New Incentives Help Tree Nut Industry Comply With Truck Air Quality Rules


The trials and tribulations of doing business in California. Just about the time you think you’ve seen every possible regulation there could ever be, the State of California raises the bar one notch higher. Recently, California Air Resources Board (CARB) approved the next generation “Truck Rule” when they adopted the Advanced Clean Truck (ACT) Regulation. This is a far-reaching, first-of-its-kind regulation for new trucks anywhere in the country. It would require truck manufacturers to sell an increasing amount of zero-emission trucks (electric) from 2024 to 2035. By 2035, zero-emission truck/chassis sales would need to be 55% of Class 2b – 3 truck sales, 75% of Class 4-8 truck sales and 40% of truck tractor sales. This is different than CARB’s current truck rule, which requires the mandatory replacement of all existing trucks operating in California with trucks that contain 2010 or newer engines by 2023. This has been a costly endeavor for business in California, especially agriculture with little to no incentives available to help fund the replacement of those trucks. And while we haven’t even finished complying with the existing truck rule, we now have to look forward to yet another regulation?

The Western Agricultural Processors Association (WAPA) was part of a coalition that opposed this new regulation, but many groups did not actively fight it. Why? Some weren’t aware of the proposed regulation, while others have simply given up believing this is how life in California is going to be. It’s hard to argue that mindset given the makeup of the voters and the current legislature, but giving up just doesn’t seem right. Layered on top of this was the stepped enforcement of CARB’s Periodic Smoke Inspection Program (PSIP). The PSIP Program helps CARB achieve two main goals through the required routine smoke inspections. One being that diesel equipment’s visible emissions are checked based on the approved opacity of emissions for that equipment’s model year, and the second objective is that the yearly mileage is noted on each PSIP certification. The second objective is very critical, specifically for compliance within CARB’s Truck and Bus Regulation. If a businesses’ fleet is not in compliance with the Truck and Bus Regulation, the first thing that CARB staff will ask for is the equipment’s PSIP certificate for the reporting year. PSIPs are considered a verifiable document through a third-party inspector, and the mileages included in a vehicle’s PSIP is creditable amongst the compliance staff at CARB.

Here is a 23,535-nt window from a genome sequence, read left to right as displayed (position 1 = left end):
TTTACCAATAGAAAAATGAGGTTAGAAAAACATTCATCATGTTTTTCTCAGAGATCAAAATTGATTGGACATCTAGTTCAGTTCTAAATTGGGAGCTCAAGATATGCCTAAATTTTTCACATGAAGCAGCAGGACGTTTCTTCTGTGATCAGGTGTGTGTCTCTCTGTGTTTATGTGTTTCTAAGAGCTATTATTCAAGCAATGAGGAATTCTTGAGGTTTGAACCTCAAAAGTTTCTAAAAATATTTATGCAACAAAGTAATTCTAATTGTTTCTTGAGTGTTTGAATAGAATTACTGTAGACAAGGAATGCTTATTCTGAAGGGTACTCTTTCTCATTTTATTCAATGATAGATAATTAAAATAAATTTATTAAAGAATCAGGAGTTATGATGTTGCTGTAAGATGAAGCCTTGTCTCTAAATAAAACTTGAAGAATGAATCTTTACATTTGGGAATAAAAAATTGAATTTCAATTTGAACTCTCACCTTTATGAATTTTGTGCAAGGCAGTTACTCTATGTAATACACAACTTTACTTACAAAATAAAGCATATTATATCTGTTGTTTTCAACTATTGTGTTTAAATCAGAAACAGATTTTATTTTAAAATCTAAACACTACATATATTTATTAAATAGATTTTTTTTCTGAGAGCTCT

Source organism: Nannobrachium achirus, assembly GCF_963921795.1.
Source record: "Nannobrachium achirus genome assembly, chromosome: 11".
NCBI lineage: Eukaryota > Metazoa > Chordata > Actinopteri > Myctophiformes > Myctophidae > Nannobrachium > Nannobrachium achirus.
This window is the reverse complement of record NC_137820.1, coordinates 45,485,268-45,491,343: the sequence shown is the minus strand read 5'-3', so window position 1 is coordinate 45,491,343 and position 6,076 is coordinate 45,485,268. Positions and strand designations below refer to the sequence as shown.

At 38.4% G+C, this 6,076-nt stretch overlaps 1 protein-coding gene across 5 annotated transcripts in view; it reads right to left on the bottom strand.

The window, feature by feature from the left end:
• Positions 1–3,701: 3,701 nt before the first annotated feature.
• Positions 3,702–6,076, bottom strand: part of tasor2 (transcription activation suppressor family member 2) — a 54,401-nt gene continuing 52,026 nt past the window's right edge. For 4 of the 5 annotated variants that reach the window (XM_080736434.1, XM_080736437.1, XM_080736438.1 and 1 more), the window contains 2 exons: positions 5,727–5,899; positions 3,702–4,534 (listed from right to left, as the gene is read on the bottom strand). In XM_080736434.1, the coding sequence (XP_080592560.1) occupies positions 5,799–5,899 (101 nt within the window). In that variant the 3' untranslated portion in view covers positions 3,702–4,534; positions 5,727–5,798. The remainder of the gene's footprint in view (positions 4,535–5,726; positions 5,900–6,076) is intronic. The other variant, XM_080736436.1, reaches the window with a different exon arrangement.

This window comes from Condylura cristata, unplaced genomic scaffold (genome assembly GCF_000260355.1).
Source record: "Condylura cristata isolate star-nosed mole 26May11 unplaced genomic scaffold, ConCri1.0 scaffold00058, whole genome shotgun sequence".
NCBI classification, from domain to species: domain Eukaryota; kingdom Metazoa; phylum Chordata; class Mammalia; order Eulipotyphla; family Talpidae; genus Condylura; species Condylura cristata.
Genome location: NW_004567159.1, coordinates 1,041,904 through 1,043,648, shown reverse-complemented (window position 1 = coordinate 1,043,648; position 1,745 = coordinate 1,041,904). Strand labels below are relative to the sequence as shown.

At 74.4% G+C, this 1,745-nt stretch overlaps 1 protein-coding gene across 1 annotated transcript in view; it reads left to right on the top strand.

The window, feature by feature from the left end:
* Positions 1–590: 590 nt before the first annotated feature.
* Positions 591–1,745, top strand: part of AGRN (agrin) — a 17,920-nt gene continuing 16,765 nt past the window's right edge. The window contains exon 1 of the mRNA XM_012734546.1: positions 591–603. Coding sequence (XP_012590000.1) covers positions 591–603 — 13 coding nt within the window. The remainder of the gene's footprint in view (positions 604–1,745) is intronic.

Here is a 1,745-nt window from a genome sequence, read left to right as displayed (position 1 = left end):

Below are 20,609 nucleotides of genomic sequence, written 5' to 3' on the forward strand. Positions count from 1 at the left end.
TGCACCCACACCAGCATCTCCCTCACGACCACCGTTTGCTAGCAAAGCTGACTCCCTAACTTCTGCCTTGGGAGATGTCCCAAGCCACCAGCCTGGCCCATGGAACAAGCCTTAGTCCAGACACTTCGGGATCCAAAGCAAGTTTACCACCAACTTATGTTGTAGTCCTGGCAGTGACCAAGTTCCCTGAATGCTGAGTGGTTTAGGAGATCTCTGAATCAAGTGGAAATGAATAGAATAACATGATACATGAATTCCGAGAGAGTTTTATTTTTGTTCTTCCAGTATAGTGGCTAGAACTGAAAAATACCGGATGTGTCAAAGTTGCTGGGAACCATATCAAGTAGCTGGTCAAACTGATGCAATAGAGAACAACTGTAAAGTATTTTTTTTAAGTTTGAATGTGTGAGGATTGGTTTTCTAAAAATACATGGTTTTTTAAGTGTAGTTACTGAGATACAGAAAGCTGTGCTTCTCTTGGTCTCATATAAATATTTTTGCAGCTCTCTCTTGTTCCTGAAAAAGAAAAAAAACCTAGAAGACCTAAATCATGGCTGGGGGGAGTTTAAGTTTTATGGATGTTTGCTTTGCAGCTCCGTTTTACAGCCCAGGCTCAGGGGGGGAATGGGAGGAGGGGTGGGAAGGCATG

With all of this in play, the industry was left with a decision to make. Do we fold and go home, or do we find another way to survive? A new thought was born: use the same approach that has been working for tractors and harvesters and get ahead of the curve. That is to find incentive monies and replace trucks with the latest technology where and when it will work.

Partnering with the San Joaquin Valley Air Pollution Control District (SJVAPCD), Federal EPA, CARB and Orange EV, WAPA was able to deliver 17 electric yard trucks to replace old diesel trucks using both Federal and State air pollution incentive funds. This “first-of-its-kind program” was the brainchild of the San Joaquin Valley APCD and WAPA to “stack” two air pollution incentive funding programs to create enough incentive to get tree nut hullers or processors to destroy the old diesel yard trucks with brand new fully electric yard trucks. 45% of the cost came from Federal EPA from the Diesel Emission Reduction Act (DERA) funds that Air Districts throughout the country compete for. On our first application, SJVAPCD was approved and received enough funding for 17 trucks. The only caveat was we had to destroy the old diesel trucks. This was then coupled with California’s Clean Off-Road Equipment (CORE) Program which provided up to an additional $150,000 towards the purchase of the new electric truck. That means paying a few thousand dollars for a truck that costs more than $280,000. It took almost two years to complete this process, but the first 14 trucks have been delivered to tree nut hullers and processors throughout the valley and the remaining three are on their way. We look forward to working to repeat this successful effort in the coming year.

WAPA wishes to thank partners at EPA, CARB, SJVAPCD and Orange EV for their efforts in making this happen.